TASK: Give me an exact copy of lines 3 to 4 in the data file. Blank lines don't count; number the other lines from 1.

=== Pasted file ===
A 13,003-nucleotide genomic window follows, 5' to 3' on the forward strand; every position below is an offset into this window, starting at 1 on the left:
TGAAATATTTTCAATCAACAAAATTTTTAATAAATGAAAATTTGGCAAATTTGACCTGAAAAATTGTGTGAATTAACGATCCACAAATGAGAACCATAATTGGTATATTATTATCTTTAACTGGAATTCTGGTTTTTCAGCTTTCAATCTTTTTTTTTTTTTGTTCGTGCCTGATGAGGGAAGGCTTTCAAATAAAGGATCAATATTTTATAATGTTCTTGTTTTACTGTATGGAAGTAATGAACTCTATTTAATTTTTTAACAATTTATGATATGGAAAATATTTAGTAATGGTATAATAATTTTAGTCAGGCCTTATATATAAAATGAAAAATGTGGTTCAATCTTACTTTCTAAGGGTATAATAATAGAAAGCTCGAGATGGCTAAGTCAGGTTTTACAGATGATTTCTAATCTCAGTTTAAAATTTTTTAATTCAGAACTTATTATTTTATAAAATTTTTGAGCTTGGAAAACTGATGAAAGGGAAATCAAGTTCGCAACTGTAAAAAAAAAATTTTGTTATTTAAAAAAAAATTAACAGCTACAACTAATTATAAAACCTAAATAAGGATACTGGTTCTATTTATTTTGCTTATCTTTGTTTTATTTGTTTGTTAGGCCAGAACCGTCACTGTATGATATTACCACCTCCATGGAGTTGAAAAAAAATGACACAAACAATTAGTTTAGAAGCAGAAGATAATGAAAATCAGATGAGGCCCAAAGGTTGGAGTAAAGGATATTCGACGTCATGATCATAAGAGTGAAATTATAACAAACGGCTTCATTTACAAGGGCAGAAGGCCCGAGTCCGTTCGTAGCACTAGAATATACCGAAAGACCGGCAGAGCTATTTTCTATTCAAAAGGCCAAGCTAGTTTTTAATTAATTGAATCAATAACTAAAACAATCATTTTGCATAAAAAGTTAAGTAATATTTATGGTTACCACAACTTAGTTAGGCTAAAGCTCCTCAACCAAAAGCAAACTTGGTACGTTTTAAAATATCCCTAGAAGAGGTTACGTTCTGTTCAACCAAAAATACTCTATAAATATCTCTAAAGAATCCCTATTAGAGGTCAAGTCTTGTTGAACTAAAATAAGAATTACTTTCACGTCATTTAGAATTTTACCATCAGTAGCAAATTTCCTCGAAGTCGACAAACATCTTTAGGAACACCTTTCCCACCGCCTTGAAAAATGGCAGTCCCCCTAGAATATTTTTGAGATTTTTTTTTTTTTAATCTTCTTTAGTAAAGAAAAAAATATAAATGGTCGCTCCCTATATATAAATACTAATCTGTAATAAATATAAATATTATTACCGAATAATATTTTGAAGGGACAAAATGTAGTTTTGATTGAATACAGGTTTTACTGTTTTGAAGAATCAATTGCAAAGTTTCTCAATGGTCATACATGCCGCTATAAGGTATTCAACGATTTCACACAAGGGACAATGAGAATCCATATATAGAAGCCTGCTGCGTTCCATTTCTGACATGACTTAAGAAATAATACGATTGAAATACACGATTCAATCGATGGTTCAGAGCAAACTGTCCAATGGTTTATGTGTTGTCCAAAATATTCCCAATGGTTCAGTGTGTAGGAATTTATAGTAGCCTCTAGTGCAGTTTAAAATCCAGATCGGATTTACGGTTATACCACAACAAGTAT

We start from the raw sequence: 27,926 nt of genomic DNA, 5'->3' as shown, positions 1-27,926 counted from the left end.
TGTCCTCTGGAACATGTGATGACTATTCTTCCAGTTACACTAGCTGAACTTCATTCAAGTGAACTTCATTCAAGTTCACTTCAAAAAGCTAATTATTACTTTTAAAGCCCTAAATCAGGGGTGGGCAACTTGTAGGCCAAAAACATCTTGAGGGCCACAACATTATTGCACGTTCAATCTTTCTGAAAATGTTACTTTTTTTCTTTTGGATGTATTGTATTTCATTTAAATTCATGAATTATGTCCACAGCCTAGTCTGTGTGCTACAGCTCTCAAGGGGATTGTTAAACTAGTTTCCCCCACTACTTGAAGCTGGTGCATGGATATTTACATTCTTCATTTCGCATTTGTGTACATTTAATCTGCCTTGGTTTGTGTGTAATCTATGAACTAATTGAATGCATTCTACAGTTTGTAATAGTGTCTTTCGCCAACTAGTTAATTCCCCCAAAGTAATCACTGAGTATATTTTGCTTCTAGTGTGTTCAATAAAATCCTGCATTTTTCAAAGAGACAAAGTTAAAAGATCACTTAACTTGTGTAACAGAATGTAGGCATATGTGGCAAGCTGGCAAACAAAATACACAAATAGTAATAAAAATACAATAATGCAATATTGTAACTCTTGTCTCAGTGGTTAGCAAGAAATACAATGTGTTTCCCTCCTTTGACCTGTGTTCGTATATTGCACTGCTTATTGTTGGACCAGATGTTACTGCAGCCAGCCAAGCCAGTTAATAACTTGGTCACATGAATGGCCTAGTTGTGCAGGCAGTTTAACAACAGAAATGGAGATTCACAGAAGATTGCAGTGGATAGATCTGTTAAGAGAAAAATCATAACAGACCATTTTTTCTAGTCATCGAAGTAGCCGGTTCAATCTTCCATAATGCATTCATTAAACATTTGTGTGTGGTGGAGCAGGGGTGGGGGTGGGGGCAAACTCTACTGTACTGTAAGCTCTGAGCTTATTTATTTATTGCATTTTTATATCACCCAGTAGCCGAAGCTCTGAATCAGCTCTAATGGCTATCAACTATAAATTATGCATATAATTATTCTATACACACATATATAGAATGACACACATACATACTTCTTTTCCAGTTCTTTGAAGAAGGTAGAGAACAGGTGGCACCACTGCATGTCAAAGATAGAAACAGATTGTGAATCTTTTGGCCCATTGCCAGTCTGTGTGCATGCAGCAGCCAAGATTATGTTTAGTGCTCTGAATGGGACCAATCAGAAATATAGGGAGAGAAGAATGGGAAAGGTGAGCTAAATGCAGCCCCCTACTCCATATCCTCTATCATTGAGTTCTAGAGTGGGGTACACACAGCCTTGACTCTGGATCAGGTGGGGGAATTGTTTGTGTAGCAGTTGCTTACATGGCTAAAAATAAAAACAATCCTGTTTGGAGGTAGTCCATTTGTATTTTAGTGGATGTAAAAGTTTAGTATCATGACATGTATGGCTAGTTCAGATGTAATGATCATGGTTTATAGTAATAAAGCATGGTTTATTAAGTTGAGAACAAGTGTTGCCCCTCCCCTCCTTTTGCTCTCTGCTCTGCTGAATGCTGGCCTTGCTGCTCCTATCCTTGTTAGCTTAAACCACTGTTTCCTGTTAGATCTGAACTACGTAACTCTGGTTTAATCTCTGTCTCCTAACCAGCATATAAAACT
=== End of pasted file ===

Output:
We start from the raw sequence: 27,926 nt of genomic DNA, 5'->3' as shown, positions 1-27,926 counted from the left end.
TGTCCTCTGGAACATGTGATGACTATTCTTCCAGTTACACTAGCTGAACTTCATTCAAGTGAACTTCATTCAAGTTCACTTCAAAAAGCTAATTATTACTTTTAAAGCCCTAAATCAGGGGTGGGCAACTTGTAGGCCAAAAACATCTTGAGGGCCACAACATTATTGCACGTTCAATCTTTCTGAAAATGTTACTTTTTTTCTTTTGGATGTATTGTATTTCATTTAAATTCATGAATTATGTCCACAGCCTAGTCTGTGTGCTACAGCTCTCAAGGGGATTGTTAAACTAGTTTCCCCCACTACTTGAAGCTGGTGCATGGATATTTACATTCTTCATTTCGCATTTGTGTACATTTAATCTGCCTTGGTTTGTGTGTAATCTATGAACTAATTGAATGCATTCTACAGTTTGTAATAGTGTCTTTCGCCAACTAGTTAATTCCCCCAAAGTAATCACTGAGTATATTTTGCTTCTAGTGTGTTCAATAAAATCCTGCATTTTTCAAAGAGACAAAGTTAAAAGATCACTTAACTTGTGTAACAGAATGTAGGCATATGTGGCAAGCTGGCAAACAAAATACACAAATAGTAATAAAAATACAATAATGCAATATTGTAACTCTTGTCTCAGTGGTTAGCAAGAAATACAATGTGTTTCCCTCCTTTGACCTGTGTTCGTATATTGCACTGCTTATTGTTGGACCAGATGTTACTGCAGCCAGCCAAGCCAGTTAATAACTTGGTCACATGAATGGCCTAGTTGTGCAGGCAGTTTAACAACAGAAATGGAGATTCACAGAAGATTGCAGTGGATAGATCTGTTAAGAGAAAAATCATAACAGACCATTTTTTCTAGTCATCGAAGTAGCCGGTTCAATCTTCCATAATGCATTCATTAAACATTTGTGTGTGGTGGAGCAGGGGTGGGGGTGGGGGCAAACTCTACTGTACTGTAAGCTCTGAGCTTATTTATTTATTGCATTTTTATATCACCCAGTAGCCGAAGCTCTGAATCAGCTCTAATGGCTATCAACTATAAATTATGCATATAATTATTCTATACACACATATATAGAATGACACACATACATACTTCTTTTCCAGTTCTTTGAAGAAGGTAGAGAACAGGTGGCACCACTGCATGTCAAAGATAGAAACAGATTGTGAATCTTTTGGCCCATTGCCAGTCTGTGTGCATGCAGCAGCCAAGATTATGTTTAGTGCTCTGAATGGGACCAATCAGAAATATAGGGAGAGAAGAATGGGAAAGGTGAGCTAAATGCAGCCCCCTACTCCATATCCTCTATCATTGAGTTCTAGAGTGGGGTACACACAGCCTTGACTCTGGATCAGGTGGGGGAATTGTTTGTGTAGCAGTTGCTTACATGGCTAAAAATAAAAACAATCCTGTTTGGAGGTAGTCCATTTGTATTTTAGTGGATGTAAAAGTTTAGTATCATGACATGTATGGCTAGTTCAGATGTAATGATCATGGTTTATAGTAATAAAGCATGGTTTATTAAGTTGAGAACAAGTGTTGCCCCTCCCCTCCTTTTGCTCTCTGCTCTGCTGAATGCTGGCCTTGCTGCTCCTATCCTTGTTAGCTTAAACCACTGTTTCCTGTTAGATCTGAACTACGTAACTCTGGTTTAATCTCTGTCTCCTAACCAGCATATAAAACT